said, we weren’t gonna talk about our kids, but you, I’m gonna do it, I’m gonna do it. Mine cannot even come out of their room, go to the kitchen, and take dishes out of the sink and put them in the dishwasher without watching YouTube. And they’re just one handed doing things like this. And I’m sitting there thinking, put that down, it would go so much faster, if you just focused on what you were doing, and use two hands. But there’s always an attachment right here. And they’re always focused on this. Right? And then hopefully, the stimulation, and then they complain that they’re overstimulated. What is wrong with this picture? Right.


I mean, to be honest with you, I think a lot of issues, you know, related to mental issues are because of the social media, because of too much time and too much emotional impact from the social media. And just yesterday, I know that I hoped that my daughter would not really hate me for saying that, that she complained, right? She was happy woman at a girl. But after seeing some fantasy, she’s totally just the opposite that emotional status, as I said, Okay, what’s going on? She wouldn’t say, but keep on typing and keep on probably commenting on some posts or something. And I was like, you gotta really take a break. So she wasn’t happy. And of course, she has some didn’t feel very well in some coughing this morning. So I said, Okay, stay at home. But around 930. So let’s do just five minutes meditation. Not only that, five minutes are probably with we took a seven minutes or so not only help her, but also help myself. And she felt much calmer. Me too. So I feel okay. Yeah, this is really useful.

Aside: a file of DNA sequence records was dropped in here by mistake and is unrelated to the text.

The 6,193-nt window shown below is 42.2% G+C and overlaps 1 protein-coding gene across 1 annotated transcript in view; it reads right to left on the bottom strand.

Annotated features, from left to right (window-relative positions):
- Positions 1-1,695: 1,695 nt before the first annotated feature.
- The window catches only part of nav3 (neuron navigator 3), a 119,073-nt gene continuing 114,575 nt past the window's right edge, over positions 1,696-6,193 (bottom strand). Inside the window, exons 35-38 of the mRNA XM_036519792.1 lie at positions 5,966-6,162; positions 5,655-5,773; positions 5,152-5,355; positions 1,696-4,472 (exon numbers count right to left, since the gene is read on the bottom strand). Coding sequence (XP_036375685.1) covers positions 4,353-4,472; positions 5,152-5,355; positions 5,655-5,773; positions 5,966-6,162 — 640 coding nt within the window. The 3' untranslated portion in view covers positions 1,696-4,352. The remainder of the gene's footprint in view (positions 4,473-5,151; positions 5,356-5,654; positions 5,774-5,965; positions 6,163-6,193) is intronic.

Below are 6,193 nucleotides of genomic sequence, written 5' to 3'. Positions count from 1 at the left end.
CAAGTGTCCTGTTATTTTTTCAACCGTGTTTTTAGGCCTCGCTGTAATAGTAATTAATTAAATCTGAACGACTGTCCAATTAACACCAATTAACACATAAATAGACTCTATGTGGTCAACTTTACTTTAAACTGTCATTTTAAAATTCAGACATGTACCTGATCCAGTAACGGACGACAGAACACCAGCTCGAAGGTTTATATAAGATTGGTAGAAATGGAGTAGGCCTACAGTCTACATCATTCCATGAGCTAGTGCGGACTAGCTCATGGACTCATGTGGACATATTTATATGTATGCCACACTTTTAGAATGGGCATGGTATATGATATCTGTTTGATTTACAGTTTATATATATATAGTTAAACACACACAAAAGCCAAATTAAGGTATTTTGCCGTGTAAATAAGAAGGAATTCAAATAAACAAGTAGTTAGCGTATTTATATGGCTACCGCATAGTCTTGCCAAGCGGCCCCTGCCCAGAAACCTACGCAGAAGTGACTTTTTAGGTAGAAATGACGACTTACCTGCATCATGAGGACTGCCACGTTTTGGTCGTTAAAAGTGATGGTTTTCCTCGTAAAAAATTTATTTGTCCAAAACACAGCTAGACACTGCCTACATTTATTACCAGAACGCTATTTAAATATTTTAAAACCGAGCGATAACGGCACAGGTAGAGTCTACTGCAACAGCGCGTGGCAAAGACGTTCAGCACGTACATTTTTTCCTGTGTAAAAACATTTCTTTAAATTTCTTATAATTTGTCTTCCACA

So you’ve moved from engineering to finance now you’re in coaching? Yeah. That is another big shift. And how do you use some of the insights or strategies that you have laid out in this wonderful book, which we’re going to put up a link at the end? To help professionals navigate challenges in their career in your coaching sessions?


Yeah, absolutely. So right now I call myself resilience coach, but he couldn’t really cover many aspects, right? We’re gonna talk about, okay, career advancement, self development, self compassion, self care, and also cultivating relationships, including with your kids with the younger generations and everything. So there are so many areas there. And I’m learning to apply what I have learned from the past and follow my career and also region raising children, all of the principles that I mentioned in the book, and to my coaching sessions. So say, for example, the relationship building and networking, and also paving the paths for the younger generations. So I gave a lot of speeches or topics or workshops about okay, how to raise resilient children were child and a lot of the parents approached me, especially from my community, who immigrated from China and really exposed the from both cultures, right Chinese culture and American cultures and raising their kids in America. And it’s really quite honest with you, it’s really quite challenging, because how we grow up is really different not only because of Hey, Internet technology changes in the environment, but also culture wise, very different here. So based on my values and my experiences, I really I love to pour out my knowledge and experience to them. And not mentioning that a lot of college students or career wise how to build more, expand the network and advance to your next level in career, I give a lot of advice and utilizing the seven principles that I wrote in the book. You know, say for example, growth, mindset, adaptability, keeping your hope, and a spiritual ality and living a simple life, everything all together is about, okay, how you shifted your mindset, how you reframe your narratives inside, and keep on growing and learning. And really, with the dreams and hopes in your heart.


So let’s see what made you this is such a big step to write a book. And, you know, we a lot of individuals, I know, talk about it. A lot of individuals I know have been told, oh, you should write a book. Actually doing it is another thing entirely. What helped you or kind of pushed you over the edge to say, I’m really going to do it? I’m gonna write that book.